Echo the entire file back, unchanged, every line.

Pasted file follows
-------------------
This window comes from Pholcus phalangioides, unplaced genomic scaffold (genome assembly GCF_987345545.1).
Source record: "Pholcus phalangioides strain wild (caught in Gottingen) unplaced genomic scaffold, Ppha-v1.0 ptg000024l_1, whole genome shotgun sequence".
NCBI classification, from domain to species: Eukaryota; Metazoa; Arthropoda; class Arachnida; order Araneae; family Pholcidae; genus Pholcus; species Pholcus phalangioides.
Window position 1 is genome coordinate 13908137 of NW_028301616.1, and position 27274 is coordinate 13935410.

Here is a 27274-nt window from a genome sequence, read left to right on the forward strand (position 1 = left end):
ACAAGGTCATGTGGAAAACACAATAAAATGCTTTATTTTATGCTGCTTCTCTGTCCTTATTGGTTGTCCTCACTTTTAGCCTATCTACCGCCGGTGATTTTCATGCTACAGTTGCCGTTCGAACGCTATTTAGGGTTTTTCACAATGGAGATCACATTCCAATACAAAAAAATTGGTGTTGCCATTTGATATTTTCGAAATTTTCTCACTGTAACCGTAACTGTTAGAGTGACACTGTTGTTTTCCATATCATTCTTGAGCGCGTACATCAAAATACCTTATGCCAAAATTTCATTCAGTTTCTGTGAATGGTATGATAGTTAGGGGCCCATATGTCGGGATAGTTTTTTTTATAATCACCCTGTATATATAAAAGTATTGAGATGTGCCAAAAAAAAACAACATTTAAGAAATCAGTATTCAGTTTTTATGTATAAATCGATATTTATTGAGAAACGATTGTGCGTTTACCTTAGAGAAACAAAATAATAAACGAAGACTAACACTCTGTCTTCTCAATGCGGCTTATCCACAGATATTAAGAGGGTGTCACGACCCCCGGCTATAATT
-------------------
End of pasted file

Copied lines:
This window comes from Pholcus phalangioides, unplaced genomic scaffold (genome assembly GCF_987345545.1).
Source record: "Pholcus phalangioides strain wild (caught in Gottingen) unplaced genomic scaffold, Ppha-v1.0 ptg000024l_1, whole genome shotgun sequence".
NCBI classification, from domain to species: Eukaryota; Metazoa; Arthropoda; class Arachnida; order Araneae; family Pholcidae; genus Pholcus; species Pholcus phalangioides.
Window position 1 is genome coordinate 13908137 of NW_028301616.1, and position 27274 is coordinate 13935410.

Here is a 27274-nt window from a genome sequence, read left to right on the forward strand (position 1 = left end):
ACAAGGTCATGTGGAAAACACAATAAAATGCTTTATTTTATGCTGCTTCTCTGTCCTTATTGGTTGTCCTCACTTTTAGCCTATCTACCGCCGGTGATTTTCATGCTACAGTTGCCGTTCGAACGCTATTTAGGGTTTTTCACAATGGAGATCACATTCCAATACAAAAAAATTGGTGTTGCCATTTGATATTTTCGAAATTTTCTCACTGTAACCGTAACTGTTAGAGTGACACTGTTGTTTTCCATATCATTCTTGAGCGCGTACATCAAAATACCTTATGCCAAAATTTCATTCAGTTTCTGTGAATGGTATGATAGTTAGGGGCCCATATGTCGGGATAGTTTTTTTTATAATCACCCTGTATATATAAAAGTATTGAGATGTGCCAAAAAAAAACAACATTTAAGAAATCAGTATTCAGTTTTTATGTATAAATCGATATTTATTGAGAAACGATTGTGCGTTTACCTTAGAGAAACAAAATAATAAACGAAGACTAACACTCTGTCTTCTCAATGCGGCTTATCCACAGATATTAAGAGGGTGTCACGACCCCCGGCTATAATT